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Birth Control When You Have Medical Conditions: What's Safe?

Medically Reviewed by Brunilda Nazario, MD on April 13, 2021

Birth control methods like the pill and intrauterine device (IUD) are very effective at preventing pregnancy, and they're generally safe. But not all of these methods are right for everyone. If you have certain medical conditions, your doctor might recommend that you avoid one or more of these birth control types.

Combination Birth Control Methods

Birth control pills contain a combination of the hormones estrogen and progestin, or progestin alone. These hormones stop your ovaries from releasing an egg to prevent pregnancy. They also thicken the mucus in your cervix and have effects on the lining of your uterus to make it unsuitable for a fertilized egg to implant there.

The birth control patch and ring also release estrogen and progestin, but in different ways. The patch releases these hormones through your skin. The ring releases them through a flexible plastic ring you place in your vagina.

Combination birth control methods slightly increase the risk for blood clots called deep vein thrombosis (DVT), and for heart attack and stroke. This risk is greatest in women who have uncontrolled high blood pressure, women who smoke, and those whose birth control contains higher doses of estrogen. Combination birth control methods may also slightly raise the risk for breast cancer and can sometimes harm the liver.

You shouldn't use these methods if you:

  • Are over age 35 and smoke
  • Have a history of blood clots, stroke, or heart attack
  • Get migraines with aura
  • Have coronary artery disease
  • Have cancer of the breast, uterus, or liver
  • Have uncontrolled high blood pressure or diabetes
  • Had yellowing of your eyes and skin called jaundice during a pregnancy or when you used hormonal birth control
  • Plan to have major surgery soon and won't be able to move around afterward

IUDs

An IUD is a T-shaped device your doctor inserts into your uterus. There are two types of IUDs. They work in various ways to prevent pregnancy. The copper IUD prevents sperm from fertilizing the egg and makes it harder for the egg to implant. The other IUD releases the hormone progestin to prevent sperm from fertilizing the egg.

IUDs come with a few risks. First, if you are exposed to a sexually transmitted infection while using an IUD, you could develop an infection called pelvic inflammatory disease (PID). With the copper IUD, you could have heavier periods. If you get pregnant while the IUD is in place, it could increase your risk for a miscarriage.

You shouldn't get an IUD if you:

  • Have abnormal bleeding from your vagina
  • Have cancer of the cervix or uterus
  • Have AIDS or a pelvic infection
  • Think you might be pregnant
  • Are allergic to copper (for the copper type)

Birth Control Implants

With this method, your doctor inserts a small plastic rod under the skin of your upper arm. The implant constantly releases a low dose of progestin to prevent pregnancy.

Implants have many of the same risks as birth control pills, including blood clots and cancer. You should not use this method if you:

  • Have a history of blood clots, heart attack, or stroke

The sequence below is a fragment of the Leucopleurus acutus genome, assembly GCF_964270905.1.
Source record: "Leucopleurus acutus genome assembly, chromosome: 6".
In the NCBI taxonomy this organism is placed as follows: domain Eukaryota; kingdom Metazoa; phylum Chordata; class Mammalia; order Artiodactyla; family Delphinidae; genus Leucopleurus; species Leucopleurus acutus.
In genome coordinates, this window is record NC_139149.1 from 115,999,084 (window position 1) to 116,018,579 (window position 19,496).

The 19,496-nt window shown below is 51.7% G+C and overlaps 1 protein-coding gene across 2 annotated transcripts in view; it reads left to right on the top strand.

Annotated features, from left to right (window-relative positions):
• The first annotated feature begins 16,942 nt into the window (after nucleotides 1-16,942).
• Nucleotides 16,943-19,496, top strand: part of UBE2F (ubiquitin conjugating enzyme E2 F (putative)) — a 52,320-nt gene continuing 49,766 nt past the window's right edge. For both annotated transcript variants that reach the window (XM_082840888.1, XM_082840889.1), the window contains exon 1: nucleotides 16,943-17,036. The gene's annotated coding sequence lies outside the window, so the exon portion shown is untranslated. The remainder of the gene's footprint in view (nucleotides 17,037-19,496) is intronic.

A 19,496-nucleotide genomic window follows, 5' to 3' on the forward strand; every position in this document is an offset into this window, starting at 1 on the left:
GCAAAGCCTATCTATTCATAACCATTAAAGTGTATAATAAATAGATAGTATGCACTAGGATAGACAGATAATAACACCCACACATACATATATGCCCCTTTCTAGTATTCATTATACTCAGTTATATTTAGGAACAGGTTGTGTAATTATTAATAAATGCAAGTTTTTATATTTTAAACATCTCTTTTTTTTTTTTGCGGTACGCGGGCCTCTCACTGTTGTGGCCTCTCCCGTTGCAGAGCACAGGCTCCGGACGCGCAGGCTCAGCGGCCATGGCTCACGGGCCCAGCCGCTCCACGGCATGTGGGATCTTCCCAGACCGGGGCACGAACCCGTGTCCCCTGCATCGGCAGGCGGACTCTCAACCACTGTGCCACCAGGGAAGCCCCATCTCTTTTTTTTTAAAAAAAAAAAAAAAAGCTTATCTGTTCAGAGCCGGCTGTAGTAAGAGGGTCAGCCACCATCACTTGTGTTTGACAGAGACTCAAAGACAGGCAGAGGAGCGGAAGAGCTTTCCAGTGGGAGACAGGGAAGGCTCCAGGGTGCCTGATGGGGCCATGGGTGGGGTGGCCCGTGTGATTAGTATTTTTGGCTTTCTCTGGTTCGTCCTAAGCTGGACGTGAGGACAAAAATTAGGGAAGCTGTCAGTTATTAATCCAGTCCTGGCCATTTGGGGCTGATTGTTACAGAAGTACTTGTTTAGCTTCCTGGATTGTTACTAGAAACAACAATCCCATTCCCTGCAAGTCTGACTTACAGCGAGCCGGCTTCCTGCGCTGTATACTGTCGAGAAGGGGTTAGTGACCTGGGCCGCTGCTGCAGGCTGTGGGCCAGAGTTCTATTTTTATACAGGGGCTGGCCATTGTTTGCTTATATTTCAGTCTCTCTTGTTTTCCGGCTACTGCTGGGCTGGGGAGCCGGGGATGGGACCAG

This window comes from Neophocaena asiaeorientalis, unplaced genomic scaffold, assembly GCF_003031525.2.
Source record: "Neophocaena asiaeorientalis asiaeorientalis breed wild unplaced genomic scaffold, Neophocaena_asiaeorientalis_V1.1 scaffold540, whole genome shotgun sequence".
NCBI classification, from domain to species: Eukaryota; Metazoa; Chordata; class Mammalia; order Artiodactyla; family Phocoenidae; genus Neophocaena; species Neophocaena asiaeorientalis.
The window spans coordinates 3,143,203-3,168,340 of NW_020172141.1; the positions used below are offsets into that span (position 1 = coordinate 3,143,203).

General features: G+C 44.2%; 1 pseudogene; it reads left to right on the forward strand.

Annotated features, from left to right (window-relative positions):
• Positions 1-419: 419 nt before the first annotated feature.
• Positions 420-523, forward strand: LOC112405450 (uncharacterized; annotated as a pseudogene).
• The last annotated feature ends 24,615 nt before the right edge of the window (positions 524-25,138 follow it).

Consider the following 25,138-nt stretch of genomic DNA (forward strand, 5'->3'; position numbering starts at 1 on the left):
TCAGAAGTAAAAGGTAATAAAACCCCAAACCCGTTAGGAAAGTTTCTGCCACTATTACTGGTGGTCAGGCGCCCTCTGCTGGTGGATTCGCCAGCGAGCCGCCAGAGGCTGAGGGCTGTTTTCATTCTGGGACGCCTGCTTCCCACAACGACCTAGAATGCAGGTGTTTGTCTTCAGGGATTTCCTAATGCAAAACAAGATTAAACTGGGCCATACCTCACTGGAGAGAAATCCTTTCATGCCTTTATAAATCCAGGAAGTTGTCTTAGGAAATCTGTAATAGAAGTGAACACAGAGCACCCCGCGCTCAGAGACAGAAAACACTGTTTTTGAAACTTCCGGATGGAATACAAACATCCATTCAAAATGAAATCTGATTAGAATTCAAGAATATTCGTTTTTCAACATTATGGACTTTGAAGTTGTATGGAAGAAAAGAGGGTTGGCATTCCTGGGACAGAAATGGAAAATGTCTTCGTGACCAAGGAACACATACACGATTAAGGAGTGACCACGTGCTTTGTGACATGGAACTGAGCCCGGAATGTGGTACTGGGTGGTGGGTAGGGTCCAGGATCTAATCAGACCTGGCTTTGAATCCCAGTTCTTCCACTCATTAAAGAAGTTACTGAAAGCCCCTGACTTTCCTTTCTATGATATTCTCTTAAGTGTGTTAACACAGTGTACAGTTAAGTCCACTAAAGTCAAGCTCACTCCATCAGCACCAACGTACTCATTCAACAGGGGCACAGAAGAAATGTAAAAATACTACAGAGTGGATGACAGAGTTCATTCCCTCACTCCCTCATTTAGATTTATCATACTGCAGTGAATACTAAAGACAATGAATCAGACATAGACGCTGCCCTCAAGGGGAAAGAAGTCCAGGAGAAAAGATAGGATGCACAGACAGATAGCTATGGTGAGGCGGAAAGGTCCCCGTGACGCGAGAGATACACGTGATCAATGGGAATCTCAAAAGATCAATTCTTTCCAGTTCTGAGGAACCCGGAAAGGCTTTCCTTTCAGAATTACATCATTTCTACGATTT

• Have liver disease or liver cancer
  • Now have or had breast cancer in the past
  • Have abnormal bleeding from the vagina
  • Are allergic to any of the materials in the implant

The implant is safe for women who are overweight, but it may not work as well if your body mass index (BMI) is higher than 30.

Birth Control Shot

With this method, you get an injection of progestin once every 3 months. It works like the pill to thicken cervical mucus and prevent your ovaries from releasing an egg.

The birth control shot could weaken your bones and increase your risk for osteoporosis and fractures later in life. It might also affect your mood.

This method isn't for women who have:

Barrier Methods: Condoms, Diaphragms, and Sponges

Condoms are thin sheaths usually made of latex. The male condom fits over the penis. The female condom goes inside the vagina. They both block sperm from getting into the vagina.

A diaphragm is a rubber or silicone cup. A sponge is a soft, disk-shaped device made of foam. Each one goes inside the vagina and covers the cervix to prevent sperm from entering the vagina. You need to use spermicide with both methods to protect against pregnancy.

You shouldn't use latex condoms if you're allergic to latex. Avoid diaphragms if you're allergic to silicone or rubber. Any of these barrier methods could be a problem if you're allergic to spermicide.

Your doctor might not recommend using a diaphragm or sponge if you have a:

  • Urinary tract, pelvic, or vaginal infection
  • History of toxic shock syndrome
  • Problem with the shape of your vagina opening, or if your uterus drops into your vagina (called prolapse)

With so many birth control options available, you should be able to find at least one that's safe for you. Talk to your doctor about the best birth control method based on your health, personal preferences, and other factors.

WebMD Medical Reference

Sources

SOURCES:

ACOG: "Combined Hormonal Birth Control: Pill, Patch, and Ring."

CDC: "Contraception."

FamilyDoctor.org: "Intrauterine Device (IUD)."

LiverTox: "Estrogens and Oral Contraceptives."

Mayo Clinic: "Birth Control Patch," "Choosing a Birth Control Pill," "Contraceptive implant," "Contraceptive Sponge," "Depo-Provera (contraceptive injection)," "Diaphragm," "Vaginal ring."

MD Anderson Cancer Center: "The pill and cancer: Is there a link?"

MGH Center for Women's Mental Health: "Does Depo-Provera Cause Mood Changes?"

Nemours KidsHealth: "Condoms." "The IUD (for Teens)."

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